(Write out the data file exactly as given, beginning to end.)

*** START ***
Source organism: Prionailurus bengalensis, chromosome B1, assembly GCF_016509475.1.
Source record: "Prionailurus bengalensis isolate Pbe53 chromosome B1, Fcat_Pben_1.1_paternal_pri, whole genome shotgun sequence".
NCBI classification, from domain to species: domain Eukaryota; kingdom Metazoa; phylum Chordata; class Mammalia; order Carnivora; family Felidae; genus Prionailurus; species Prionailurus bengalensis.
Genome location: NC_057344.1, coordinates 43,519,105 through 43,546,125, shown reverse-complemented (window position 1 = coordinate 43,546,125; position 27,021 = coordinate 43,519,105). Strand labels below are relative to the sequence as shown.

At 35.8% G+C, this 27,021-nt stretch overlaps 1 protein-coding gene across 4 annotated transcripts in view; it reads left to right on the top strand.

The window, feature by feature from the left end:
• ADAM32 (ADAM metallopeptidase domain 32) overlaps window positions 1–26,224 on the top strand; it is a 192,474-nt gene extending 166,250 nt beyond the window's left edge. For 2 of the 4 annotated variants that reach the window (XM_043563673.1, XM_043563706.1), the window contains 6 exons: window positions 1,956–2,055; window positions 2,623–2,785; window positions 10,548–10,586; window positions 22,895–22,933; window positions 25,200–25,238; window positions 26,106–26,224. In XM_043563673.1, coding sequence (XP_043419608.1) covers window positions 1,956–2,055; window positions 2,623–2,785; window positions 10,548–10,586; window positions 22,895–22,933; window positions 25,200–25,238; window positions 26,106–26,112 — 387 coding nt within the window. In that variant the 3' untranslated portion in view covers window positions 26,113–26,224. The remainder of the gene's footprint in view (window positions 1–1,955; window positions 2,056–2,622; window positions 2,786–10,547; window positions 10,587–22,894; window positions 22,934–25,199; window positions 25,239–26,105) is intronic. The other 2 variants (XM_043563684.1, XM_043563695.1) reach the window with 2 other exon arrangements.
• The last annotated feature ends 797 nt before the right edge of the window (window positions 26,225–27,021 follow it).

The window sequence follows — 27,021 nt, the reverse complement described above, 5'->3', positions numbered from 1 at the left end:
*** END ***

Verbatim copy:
Source organism: Prionailurus bengalensis, chromosome B1, assembly GCF_016509475.1.
Source record: "Prionailurus bengalensis isolate Pbe53 chromosome B1, Fcat_Pben_1.1_paternal_pri, whole genome shotgun sequence".
NCBI classification, from domain to species: domain Eukaryota; kingdom Metazoa; phylum Chordata; class Mammalia; order Carnivora; family Felidae; genus Prionailurus; species Prionailurus bengalensis.
Genome location: NC_057344.1, coordinates 43,519,105 through 43,546,125, shown reverse-complemented (window position 1 = coordinate 43,546,125; position 27,021 = coordinate 43,519,105). Strand labels below are relative to the sequence as shown.

At 35.8% G+C, this 27,021-nt stretch overlaps 1 protein-coding gene across 4 annotated transcripts in view; it reads left to right on the top strand.

The window, feature by feature from the left end:
• ADAM32 (ADAM metallopeptidase domain 32) overlaps window positions 1–26,224 on the top strand; it is a 192,474-nt gene extending 166,250 nt beyond the window's left edge. For 2 of the 4 annotated variants that reach the window (XM_043563673.1, XM_043563706.1), the window contains 6 exons: window positions 1,956–2,055; window positions 2,623–2,785; window positions 10,548–10,586; window positions 22,895–22,933; window positions 25,200–25,238; window positions 26,106–26,224. In XM_043563673.1, coding sequence (XP_043419608.1) covers window positions 1,956–2,055; window positions 2,623–2,785; window positions 10,548–10,586; window positions 22,895–22,933; window positions 25,200–25,238; window positions 26,106–26,112 — 387 coding nt within the window. In that variant the 3' untranslated portion in view covers window positions 26,113–26,224. The remainder of the gene's footprint in view (window positions 1–1,955; window positions 2,056–2,622; window positions 2,786–10,547; window positions 10,587–22,894; window positions 22,934–25,199; window positions 25,239–26,105) is intronic. The other 2 variants (XM_043563684.1, XM_043563695.1) reach the window with 2 other exon arrangements.
• The last annotated feature ends 797 nt before the right edge of the window (window positions 26,225–27,021 follow it).

The window sequence follows — 27,021 nt, the reverse complement described above, 5'->3', positions numbered from 1 at the left end: